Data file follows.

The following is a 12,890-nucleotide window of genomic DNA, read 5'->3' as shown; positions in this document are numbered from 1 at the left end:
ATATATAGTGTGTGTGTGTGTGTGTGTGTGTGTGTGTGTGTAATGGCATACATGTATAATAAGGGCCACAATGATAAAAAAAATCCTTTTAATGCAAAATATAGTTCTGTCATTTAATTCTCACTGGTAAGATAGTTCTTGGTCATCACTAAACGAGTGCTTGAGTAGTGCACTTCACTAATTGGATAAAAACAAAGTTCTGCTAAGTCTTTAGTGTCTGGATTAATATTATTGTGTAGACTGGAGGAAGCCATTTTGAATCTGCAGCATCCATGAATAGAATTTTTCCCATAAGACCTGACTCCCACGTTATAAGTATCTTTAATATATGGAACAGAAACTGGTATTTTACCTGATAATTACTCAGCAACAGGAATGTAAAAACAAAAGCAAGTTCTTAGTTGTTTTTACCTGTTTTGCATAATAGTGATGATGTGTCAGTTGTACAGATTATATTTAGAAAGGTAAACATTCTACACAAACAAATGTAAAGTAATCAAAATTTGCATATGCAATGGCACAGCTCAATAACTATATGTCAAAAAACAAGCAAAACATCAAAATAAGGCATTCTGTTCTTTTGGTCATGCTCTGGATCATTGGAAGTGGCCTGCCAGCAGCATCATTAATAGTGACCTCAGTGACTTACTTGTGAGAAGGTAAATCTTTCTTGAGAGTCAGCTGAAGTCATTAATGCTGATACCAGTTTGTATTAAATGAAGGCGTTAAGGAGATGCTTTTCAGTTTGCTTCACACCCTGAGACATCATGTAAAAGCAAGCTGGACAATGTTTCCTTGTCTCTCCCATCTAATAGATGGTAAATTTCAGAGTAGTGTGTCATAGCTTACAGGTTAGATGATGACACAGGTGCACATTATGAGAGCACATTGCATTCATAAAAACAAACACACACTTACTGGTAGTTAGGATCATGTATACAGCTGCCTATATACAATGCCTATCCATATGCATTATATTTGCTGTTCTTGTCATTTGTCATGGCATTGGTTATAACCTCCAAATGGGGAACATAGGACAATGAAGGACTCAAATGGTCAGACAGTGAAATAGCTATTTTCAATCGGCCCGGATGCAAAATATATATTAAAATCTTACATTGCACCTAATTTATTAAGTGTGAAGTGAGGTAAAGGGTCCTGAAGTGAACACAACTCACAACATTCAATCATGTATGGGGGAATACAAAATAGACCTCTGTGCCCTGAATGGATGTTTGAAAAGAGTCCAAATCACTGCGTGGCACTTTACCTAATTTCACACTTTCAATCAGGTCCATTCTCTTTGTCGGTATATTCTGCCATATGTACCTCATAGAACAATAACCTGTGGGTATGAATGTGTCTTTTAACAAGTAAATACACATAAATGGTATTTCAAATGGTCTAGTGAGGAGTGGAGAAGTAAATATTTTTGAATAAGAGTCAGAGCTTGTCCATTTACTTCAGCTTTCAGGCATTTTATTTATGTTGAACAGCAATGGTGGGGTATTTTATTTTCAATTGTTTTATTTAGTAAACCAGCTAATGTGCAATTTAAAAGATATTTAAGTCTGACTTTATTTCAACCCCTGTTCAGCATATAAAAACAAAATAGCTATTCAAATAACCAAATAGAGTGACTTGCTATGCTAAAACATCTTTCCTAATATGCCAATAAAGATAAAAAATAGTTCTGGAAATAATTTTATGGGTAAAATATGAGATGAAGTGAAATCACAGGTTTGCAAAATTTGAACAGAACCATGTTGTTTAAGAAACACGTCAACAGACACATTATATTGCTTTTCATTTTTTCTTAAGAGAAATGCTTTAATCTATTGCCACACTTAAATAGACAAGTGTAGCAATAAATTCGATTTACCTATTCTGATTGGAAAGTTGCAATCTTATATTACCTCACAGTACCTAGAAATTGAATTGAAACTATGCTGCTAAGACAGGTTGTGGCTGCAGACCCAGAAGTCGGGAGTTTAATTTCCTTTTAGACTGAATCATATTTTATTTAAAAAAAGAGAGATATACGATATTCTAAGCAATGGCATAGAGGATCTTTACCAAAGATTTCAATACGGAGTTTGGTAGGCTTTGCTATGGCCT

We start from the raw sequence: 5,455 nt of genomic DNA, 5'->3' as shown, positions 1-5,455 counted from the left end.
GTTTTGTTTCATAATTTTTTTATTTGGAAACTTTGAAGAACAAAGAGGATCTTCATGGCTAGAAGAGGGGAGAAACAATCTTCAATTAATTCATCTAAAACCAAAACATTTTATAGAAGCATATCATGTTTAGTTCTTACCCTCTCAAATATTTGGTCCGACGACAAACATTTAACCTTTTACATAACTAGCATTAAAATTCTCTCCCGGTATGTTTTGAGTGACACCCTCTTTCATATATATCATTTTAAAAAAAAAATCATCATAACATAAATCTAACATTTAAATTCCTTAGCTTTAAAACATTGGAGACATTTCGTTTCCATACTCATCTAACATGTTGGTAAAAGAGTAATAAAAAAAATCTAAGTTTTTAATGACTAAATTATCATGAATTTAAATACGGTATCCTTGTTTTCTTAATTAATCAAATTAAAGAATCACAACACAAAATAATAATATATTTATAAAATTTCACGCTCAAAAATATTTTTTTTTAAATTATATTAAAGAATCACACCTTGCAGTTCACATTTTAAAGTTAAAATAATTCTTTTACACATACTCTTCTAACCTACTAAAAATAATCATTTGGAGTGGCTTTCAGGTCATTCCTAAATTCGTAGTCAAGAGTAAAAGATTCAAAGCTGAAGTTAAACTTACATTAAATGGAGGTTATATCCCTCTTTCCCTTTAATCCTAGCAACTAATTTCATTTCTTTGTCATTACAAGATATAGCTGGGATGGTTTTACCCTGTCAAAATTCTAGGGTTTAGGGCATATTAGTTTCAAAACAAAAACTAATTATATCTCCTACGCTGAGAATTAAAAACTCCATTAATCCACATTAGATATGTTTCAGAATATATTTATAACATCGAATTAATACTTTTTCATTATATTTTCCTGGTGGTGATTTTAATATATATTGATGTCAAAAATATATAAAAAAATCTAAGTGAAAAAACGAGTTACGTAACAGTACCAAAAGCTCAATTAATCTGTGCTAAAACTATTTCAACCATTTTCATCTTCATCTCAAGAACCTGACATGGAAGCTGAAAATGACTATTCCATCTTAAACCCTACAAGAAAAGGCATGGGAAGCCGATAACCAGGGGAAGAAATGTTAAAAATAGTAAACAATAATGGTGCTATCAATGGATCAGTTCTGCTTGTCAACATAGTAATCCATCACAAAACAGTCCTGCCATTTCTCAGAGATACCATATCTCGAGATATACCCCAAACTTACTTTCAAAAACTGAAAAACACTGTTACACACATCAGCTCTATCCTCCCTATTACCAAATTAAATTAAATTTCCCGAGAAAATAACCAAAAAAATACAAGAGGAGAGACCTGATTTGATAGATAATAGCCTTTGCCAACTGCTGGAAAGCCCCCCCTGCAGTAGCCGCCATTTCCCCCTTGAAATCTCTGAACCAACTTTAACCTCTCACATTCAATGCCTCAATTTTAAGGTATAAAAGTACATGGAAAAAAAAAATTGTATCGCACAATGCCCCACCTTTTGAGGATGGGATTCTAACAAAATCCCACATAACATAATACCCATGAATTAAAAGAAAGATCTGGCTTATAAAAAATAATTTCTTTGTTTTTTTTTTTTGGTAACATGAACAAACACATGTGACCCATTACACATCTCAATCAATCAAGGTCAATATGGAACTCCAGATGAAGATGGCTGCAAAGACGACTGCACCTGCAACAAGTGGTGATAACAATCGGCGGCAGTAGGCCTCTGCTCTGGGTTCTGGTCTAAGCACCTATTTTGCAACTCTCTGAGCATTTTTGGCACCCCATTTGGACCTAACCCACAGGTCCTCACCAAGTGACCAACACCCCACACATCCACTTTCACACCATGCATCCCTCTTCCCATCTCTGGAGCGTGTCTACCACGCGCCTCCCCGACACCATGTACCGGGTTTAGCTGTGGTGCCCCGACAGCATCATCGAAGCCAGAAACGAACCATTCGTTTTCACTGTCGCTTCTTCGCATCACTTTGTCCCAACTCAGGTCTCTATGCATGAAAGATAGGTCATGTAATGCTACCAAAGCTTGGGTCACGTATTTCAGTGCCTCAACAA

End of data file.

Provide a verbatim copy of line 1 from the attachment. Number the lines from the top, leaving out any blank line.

The following is a 12,890-nucleotide window of genomic DNA, read 5'->3' as shown; positions in this document are numbered from 1 at the left end: